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Getting Started with Oracle Data Integrator 11g: A Hands-On Tutorial based on 0 ratings. 1 reviews.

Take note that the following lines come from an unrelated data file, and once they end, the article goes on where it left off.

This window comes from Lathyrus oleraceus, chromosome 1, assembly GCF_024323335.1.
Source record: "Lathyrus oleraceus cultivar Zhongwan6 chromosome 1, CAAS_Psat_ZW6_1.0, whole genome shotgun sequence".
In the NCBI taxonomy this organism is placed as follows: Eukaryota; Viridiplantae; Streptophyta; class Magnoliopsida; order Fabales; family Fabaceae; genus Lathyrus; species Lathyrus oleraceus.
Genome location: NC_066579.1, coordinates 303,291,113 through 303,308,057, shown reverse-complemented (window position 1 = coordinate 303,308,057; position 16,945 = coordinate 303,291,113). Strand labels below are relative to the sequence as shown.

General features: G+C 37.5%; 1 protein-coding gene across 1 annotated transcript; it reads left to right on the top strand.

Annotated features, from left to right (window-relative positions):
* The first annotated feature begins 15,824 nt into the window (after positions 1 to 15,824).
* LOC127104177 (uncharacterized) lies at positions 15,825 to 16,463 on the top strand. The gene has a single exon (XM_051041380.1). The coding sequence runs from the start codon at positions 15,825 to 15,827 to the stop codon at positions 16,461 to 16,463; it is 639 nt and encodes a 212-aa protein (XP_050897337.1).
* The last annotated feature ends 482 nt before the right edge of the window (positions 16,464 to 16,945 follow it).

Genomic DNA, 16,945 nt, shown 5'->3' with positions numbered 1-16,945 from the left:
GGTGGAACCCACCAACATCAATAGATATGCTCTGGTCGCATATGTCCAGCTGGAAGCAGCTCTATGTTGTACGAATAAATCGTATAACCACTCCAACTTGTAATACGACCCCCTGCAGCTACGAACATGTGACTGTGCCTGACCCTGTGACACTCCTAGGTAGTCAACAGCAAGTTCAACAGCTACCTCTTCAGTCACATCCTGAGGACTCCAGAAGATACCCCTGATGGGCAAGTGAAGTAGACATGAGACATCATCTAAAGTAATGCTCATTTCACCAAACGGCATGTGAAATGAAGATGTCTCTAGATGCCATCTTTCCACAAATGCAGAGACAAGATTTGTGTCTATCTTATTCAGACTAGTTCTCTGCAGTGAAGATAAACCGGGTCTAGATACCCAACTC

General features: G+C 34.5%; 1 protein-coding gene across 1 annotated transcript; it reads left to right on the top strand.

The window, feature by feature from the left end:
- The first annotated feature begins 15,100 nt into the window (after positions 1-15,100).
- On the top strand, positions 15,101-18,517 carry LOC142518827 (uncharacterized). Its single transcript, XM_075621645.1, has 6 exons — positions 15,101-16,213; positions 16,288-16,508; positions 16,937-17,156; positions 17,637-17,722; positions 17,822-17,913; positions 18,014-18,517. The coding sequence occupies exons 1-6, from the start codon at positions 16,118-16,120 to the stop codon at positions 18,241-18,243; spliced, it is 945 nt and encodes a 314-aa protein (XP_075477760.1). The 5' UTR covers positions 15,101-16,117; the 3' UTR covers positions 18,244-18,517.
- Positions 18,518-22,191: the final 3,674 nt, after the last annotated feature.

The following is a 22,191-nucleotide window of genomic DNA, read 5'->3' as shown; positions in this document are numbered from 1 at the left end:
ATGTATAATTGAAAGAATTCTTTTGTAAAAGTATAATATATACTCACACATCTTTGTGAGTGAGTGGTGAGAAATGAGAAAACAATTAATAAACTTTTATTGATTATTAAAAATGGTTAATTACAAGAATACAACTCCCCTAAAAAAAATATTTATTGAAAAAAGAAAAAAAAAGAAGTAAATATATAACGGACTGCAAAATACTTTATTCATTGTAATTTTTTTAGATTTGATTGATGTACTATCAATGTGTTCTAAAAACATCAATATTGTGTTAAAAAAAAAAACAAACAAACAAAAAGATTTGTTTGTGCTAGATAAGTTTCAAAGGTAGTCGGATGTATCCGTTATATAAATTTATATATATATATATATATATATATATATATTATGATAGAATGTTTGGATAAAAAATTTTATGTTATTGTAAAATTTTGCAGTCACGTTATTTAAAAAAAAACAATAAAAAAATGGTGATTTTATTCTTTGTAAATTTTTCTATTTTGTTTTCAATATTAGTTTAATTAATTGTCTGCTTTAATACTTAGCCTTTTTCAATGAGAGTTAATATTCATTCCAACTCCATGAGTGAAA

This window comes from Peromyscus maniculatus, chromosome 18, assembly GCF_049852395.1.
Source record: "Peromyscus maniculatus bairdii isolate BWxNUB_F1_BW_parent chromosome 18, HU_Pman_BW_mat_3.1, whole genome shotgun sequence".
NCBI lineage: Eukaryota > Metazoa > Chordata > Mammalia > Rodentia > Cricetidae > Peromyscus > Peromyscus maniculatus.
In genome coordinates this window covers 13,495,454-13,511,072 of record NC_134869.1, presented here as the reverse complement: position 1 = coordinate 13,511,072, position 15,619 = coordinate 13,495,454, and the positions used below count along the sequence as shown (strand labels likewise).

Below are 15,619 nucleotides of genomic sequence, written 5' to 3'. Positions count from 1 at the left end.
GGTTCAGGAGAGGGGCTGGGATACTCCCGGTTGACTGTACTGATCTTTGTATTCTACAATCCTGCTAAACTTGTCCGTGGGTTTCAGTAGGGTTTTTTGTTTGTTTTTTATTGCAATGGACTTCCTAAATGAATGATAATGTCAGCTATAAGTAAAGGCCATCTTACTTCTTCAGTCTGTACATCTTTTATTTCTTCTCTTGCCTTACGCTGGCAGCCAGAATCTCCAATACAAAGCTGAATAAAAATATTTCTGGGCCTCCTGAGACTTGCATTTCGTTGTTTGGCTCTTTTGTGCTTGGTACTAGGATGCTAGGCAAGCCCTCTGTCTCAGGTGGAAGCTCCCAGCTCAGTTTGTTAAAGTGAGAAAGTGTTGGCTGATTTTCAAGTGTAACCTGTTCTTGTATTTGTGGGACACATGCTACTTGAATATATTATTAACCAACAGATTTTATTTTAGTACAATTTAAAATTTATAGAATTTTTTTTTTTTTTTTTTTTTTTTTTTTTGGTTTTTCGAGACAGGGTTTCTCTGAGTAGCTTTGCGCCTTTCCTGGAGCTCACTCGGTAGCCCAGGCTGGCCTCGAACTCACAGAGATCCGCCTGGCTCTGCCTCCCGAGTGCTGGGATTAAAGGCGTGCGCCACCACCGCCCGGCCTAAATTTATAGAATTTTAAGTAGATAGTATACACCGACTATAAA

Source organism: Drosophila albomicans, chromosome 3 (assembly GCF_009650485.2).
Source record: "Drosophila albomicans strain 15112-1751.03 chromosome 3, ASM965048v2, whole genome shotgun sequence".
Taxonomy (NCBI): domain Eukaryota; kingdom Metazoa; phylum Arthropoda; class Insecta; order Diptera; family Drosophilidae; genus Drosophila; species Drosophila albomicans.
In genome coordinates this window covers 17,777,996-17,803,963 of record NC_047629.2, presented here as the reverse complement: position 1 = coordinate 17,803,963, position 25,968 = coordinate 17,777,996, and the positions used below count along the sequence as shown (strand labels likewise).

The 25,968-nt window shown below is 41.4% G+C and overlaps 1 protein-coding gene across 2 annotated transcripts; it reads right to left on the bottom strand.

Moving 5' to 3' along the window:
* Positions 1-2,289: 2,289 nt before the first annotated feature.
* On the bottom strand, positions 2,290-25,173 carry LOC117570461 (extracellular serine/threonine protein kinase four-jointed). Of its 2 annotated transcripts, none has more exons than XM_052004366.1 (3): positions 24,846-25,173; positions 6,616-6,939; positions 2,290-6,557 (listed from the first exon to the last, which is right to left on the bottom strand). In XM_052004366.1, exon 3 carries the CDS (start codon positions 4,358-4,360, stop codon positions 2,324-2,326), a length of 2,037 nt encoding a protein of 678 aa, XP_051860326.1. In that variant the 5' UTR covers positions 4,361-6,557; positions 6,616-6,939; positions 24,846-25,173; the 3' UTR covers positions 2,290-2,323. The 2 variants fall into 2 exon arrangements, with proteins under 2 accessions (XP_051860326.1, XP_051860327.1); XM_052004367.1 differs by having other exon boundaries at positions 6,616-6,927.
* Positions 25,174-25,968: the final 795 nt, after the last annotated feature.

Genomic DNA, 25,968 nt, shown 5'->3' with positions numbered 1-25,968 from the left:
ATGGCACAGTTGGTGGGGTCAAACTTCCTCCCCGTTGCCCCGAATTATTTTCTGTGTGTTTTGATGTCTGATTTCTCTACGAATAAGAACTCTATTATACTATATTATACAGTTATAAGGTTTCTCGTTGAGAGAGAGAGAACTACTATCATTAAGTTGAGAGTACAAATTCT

One thing you have to wrap your mind around is that key portions of the book are about metadata. Where you have source and target silos and a separate silo that holds the ODI (Oracle Database Integrator). The book explains how to use the ODI to generate transformations between the source and target. The power lies in the flexibility of the transformations that you can write via the ODI GUI. Considerable effort has been expended by Oracle in making a simple and yet flexible GUI for this ends. XML is quoted extensively as a good use case. Basically, the source silo contains data in XML format, that uses some given schema. But you need to map this into another schema in the target silo. Crucially, the fact that the input data is already structured according to some logic makes it much easier to write a programmatic transformation. ODI also has some ability to reverse engineer the extraction of data from a flat file. ODI comes with what Oracle calls wizards, that have knowledge of typical low level formatting structures in a flat file. Like whether the file has column or delimiter boundaries. Interestingly, though the book is primarily about ODI that uses 11g, there are numerous examples involving MySql. This is freeware that is owned by Oracle. Naturally Oracle would prefer you to pony up to their expensive 11g. So I was somewhat surprised to see those mentions of MySql. The authors are clearly acknowledging the market reality that many users will indeed have source silos stored in MySql. Taking this further, the text also says commendably that "MySql is equally suitable as a target or for use as a staging area". Very good. There are the occasional jarring phrases, like the oxymoronic "some ETL tools all have the ability". Do your best to ignore those if you can.